Very few Americans know there is Square Dancing in China and even fewer have actually seen it. Jesse Chisholm is one of those few Americans who have seen Chinese Square Dancing. Jesse and his wife Alex dance with the Ramona Squares in Ramona California. When on a business trip to Hong Kong, Jesse was taken to a Square Dance by his host. His host did not dance but knew about an American style dance nearby.
This is what Jesse said about what he saw, "There were about eight or ten squares in the hall. I didn't dance that night, because I had been out of it too long to trust my feet. I believe there was some Plus, but mostly "Dancing by Definition Mainstream". The movement explanations were in Chinese, only the calls themselves were in English. The dancers did not wear the same style of clothes that we wear here in the USA. Which makes sense, our style became popular here in the US in the 1950s. The clothes worn in China were loose to allow freedom of movement. Some women wore loose full length skirts or dresses, some wore pant-skirts. The most memorable thing about their clothes to me was the exuberant colors. It was very rare for a couple to be wearing cloths that matched in color or style in any way. It reminded me of the Harlequin Clown in that one skirt might be half bright blue and half green while the blouse might be half red and half yellow. Meanwhile the lady's partner might be wearing black and red diagonal striped shirt with purple sleeves."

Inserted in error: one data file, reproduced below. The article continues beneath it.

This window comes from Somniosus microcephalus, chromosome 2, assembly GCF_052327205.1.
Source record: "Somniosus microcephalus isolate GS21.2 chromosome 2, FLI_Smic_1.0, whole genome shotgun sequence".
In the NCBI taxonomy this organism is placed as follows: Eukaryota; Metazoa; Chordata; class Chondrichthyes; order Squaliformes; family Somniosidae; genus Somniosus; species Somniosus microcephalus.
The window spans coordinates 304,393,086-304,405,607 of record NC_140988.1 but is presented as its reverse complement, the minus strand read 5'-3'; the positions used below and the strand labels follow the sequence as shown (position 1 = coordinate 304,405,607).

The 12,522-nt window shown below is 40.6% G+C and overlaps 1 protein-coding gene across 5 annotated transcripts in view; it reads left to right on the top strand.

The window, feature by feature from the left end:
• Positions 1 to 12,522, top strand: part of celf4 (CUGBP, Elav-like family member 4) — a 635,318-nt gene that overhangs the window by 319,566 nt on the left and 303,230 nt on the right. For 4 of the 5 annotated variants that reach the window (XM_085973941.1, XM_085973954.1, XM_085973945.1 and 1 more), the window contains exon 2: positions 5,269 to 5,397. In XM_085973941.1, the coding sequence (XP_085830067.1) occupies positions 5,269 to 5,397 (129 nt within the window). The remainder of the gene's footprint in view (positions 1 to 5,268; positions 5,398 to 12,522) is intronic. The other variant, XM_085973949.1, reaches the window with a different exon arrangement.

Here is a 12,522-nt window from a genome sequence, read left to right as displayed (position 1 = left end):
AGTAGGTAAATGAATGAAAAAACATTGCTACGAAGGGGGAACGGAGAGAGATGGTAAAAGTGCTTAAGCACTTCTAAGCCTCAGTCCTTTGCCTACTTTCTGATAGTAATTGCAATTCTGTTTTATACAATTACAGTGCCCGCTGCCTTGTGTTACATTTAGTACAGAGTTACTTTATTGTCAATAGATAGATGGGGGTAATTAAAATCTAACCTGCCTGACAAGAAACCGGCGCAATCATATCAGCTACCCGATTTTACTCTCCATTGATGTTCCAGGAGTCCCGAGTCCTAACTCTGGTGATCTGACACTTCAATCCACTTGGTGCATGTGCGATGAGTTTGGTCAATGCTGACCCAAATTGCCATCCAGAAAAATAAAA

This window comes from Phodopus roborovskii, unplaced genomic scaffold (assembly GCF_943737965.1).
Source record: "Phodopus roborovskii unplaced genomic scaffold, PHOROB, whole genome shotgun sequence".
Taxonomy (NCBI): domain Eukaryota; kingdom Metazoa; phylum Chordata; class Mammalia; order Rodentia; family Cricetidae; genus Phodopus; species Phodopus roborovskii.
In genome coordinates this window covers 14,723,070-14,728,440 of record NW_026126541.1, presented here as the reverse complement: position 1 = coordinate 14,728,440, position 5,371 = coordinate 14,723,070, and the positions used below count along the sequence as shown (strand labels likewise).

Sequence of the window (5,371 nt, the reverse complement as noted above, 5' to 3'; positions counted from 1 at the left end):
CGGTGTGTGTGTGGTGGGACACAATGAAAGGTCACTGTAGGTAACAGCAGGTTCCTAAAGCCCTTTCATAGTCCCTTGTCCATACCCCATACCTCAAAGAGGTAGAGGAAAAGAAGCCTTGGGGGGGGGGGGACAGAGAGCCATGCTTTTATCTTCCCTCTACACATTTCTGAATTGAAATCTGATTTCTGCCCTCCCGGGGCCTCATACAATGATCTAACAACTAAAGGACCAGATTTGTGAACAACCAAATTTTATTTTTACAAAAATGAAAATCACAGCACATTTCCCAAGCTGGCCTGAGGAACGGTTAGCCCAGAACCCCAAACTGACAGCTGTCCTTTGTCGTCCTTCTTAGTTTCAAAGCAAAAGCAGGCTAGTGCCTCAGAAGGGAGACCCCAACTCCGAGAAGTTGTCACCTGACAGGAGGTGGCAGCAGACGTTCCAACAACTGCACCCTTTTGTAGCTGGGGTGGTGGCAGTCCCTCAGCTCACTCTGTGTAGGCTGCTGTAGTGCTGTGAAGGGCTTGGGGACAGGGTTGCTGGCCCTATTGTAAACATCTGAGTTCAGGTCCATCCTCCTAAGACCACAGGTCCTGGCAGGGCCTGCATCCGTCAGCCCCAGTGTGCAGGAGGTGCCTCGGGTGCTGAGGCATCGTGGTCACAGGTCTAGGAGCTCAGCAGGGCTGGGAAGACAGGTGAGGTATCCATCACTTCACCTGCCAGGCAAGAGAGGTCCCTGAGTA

Jesse said the tips lasted about 15 to 20 minutes and then a break. He did not remember any singing calls. There was no round dancing. He did not see any food. There were no breakdowns that he saw. The dancing was very smooth and flowing. The caller paid close attention to the flow of movement of the dancers and never called anything uncomfortable to dance. The dancing speed seemed to be about the same as in the United States.
Square Dancing evolved in America from a collection of European dance moves. It was changed and popularized here, then it spread as one of the world's most popular dance forms. Jesse's experience with watching Square Dancing in China is a good illustration of how universal Square Dancing is in the world. Even in a far away place, with a different form of government and a different language and culture, an American can see and hear a familiar dance.